Jewish centers evacuate after receiving bomb threats

By Eric Berger, Staff writer

After another recent round of bomb threats against Jewish institutions last week, leaders of Jewish organizations and security officials say they must continually work to improve their security.

Some 30 Jewish institutions, including the St. Louis Jewish Community Center, spread across 17 states received threats Jan. 18. This was the second wave of threats made in the last month.

The alerts were false but many of the institutions, including the J buildings in Chesterfield and Creve Coeur, were evacuated and closed for several hours. 

Other facilities that received bomb threats via phone were located in: Miami; Edison, N.J.; Cincinnati, and Alabama. News reports also cited threats in Albany, N.Y.; Nashville; suburban Boston and Detroit; West Hartford, Conn., and the Orlando area.

In response, Jewish community leaders say they will continue to focus on security and prepare for potential future threats.

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“While this was certainly was not a pleasant experience, it reinforces the value in regular safety and emergency drills, of which everyone at the J is a part,” Lynn Wittels, president and CEO of the St. Louis Jewish Community Center, said in a statement.

Wittels told the Light that she could not discuss specifics about any plans for changes in security but said that leaders of community centers around the country are in close contact. 

The FBI and federal Justice Department’s Civil Rights Division are investigating possible civil rights violations in connection with threats against the community centers, according to Rebecca Wu, public affairs specialist for the FBI St. Louis Division. She stated that she could not provide any comment on the status of the investigation. 

Paul Goldenberg, the director of Secure Community Networks — an affiliate of the Jewish Federations of North America — said the goal of such calls is to “disrupt our way of life.” 

People who were exercising at the facility in Creve Coeur were forced to leave the area and people attending its Adult Day Center, as well as children in its child care center, had to be transported to a nearby shelter. 

Mark Freedman, executive director of the Jewish Federation of Nashville and Middle Tennessee, told the Jewish Telegraphic Agency that such calls amounted to “telephone terrorism.”

“They know that community members will respond appropriately and they know that this is a good way to try to make life difficult for the Jewish community,” Goldenberg said.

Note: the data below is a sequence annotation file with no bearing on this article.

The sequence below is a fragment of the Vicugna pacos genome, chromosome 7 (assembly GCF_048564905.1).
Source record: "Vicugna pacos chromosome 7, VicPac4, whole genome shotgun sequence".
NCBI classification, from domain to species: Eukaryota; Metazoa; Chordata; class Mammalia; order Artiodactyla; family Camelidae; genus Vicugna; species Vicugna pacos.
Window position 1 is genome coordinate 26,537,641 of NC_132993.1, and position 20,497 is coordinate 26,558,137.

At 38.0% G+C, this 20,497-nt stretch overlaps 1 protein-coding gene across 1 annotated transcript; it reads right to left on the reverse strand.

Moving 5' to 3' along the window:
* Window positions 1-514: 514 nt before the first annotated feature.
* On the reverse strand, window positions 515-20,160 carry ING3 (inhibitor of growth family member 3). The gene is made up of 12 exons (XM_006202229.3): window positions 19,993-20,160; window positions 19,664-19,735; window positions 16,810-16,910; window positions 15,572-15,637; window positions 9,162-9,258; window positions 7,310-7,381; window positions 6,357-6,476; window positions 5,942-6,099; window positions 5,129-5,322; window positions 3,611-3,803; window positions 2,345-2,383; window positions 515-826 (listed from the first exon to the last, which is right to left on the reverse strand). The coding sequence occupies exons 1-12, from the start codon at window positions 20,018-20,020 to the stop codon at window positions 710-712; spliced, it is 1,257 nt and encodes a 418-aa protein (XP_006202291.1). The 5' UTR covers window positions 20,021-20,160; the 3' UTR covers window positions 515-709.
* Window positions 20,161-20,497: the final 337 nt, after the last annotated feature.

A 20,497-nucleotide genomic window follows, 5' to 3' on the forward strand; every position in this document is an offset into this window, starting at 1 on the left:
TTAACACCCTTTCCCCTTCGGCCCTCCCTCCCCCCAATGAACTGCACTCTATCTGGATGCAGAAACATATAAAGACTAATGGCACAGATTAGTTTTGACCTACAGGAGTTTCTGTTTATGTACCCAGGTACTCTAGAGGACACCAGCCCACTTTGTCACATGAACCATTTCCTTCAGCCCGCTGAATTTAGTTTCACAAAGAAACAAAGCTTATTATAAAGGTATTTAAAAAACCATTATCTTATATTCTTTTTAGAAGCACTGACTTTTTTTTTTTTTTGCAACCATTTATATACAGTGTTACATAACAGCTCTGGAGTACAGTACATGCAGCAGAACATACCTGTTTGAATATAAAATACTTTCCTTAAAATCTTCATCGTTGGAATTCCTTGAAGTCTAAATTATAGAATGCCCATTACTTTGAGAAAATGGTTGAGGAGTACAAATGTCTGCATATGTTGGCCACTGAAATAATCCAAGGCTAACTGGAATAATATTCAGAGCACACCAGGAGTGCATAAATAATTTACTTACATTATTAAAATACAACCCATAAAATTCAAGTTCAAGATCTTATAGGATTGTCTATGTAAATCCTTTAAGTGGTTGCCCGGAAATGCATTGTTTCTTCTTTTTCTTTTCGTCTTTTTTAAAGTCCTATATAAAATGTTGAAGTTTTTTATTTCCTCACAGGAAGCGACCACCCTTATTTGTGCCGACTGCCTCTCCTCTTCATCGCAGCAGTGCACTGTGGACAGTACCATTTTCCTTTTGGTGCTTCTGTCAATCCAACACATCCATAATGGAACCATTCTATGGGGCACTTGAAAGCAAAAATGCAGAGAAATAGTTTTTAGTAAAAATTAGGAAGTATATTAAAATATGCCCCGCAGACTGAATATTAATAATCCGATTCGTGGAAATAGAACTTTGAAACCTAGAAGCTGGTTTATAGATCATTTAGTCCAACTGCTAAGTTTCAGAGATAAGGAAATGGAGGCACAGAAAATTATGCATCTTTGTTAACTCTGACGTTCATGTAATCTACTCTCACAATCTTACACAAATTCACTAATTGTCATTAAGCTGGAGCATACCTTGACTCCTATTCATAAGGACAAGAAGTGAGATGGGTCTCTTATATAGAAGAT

On the question of whether to evacuate a facility, Goldenberg said it depends on the advice of local law enforcement. 

“What am I concerned about is alert fatigue. What we don’t want to happen is that because people see these bomb threats coming in, that they may decide to take a different course of action because of fatigue. They have to respond every time pursuant to the advice and counsel of local law enforcement,” Goldenberg said.

While Goldenberg is urging Jewish institutions to continually strengthen security — for example, making security training part of the hiring process — he said the goal is “not to build walls or concertina wire around each of our institutions. We’re not going to do it. We can’t do it.”

He mentioned how in Europe, there are oftentimes armed guards standing in front of synagogues.

“The goal is to build a culture of security at each institution but at the same time, keep them open for business and welcoming,” he said. Jewish Federation of St. Louis — and related organizations — have done a “very effective job really pushing out the security culture.”

He told JTA that he had no information as to the perpetrator, but mentioned an increase in social media threats, particularly from the far right.

“The neo-Nazi or white supremacist hate groups seem to be becoming much more vocal,” he said. “Their threats are much more specific, in some cases they’re calling for armed marches,” citing as an example a march in Whitefish, Mont., that was planned and then canceled. “In some cases, leaving very specific threats against Jewish communities — bombing threats, harassment,” Goldenberg added.

Karen Aroesty, executive director of the Anti-Defamation League of Missouri and Southern Illinois, said that “there has been a marked rise in very antagonist, aggressive behavior since the election.”

“These threats, whether or not they result in actual evidence of an incendiary device or something else that could cause actual harm, the anxiety is real and perhaps as a community, we need to come together more often and increase our sense of strength and identity together,” Aroesty said.  “That would be a positive impact from this.”